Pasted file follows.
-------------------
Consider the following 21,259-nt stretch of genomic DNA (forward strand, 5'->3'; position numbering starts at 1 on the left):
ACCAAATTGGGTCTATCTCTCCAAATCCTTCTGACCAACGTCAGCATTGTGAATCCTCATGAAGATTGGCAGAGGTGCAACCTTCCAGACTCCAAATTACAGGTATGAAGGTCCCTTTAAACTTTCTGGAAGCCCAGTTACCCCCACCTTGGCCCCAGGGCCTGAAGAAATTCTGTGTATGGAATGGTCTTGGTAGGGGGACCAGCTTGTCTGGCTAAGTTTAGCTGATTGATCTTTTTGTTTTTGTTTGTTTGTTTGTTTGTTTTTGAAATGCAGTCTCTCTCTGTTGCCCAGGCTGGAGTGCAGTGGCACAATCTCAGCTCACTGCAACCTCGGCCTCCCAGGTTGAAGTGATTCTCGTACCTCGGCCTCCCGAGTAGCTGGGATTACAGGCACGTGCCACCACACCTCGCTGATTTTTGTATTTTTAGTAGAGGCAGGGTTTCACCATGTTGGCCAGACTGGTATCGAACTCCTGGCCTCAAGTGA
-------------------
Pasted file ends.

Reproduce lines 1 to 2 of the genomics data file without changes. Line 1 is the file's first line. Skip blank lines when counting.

Consider the following 21,259-nt stretch of genomic DNA (forward strand, 5'->3'; position numbering starts at 1 on the left):
ACCAAATTGGGTCTATCTCTCCAAATCCTTCTGACCAACGTCAGCATTGTGAATCCTCATGAAGATTGGCAGAGGTGCAACCTTCCAGACTCCAAATTACAGGTATGAAGGTCCCTTTAAACTTTCTGGAAGCCCAGTTACCCCCACCTTGGCCCCAGGGCCTGAAGAAATTCTGTGTATGGAATGGTCTTGGTAGGGGGACCAGCTTGTCTGGCTAAGTTTAGCTGATTGATCTTTTTGTTTTTGTTTGTTTGTTTGTTTGTTTTTGAAATGCAGTCTCTCTCTGTTGCCCAGGCTGGAGTGCAGTGGCACAATCTCAGCTCACTGCAACCTCGGCCTCCCAGGTTGAAGTGATTCTCGTACCTCGGCCTCCCGAGTAGCTGGGATTACAGGCACGTGCCACCACACCTCGCTGATTTTTGTATTTTTAGTAGAGGCAGGGTTTCACCATGTTGGCCAGACTGGTATCGAACTCCTGGCCTCAAGTGA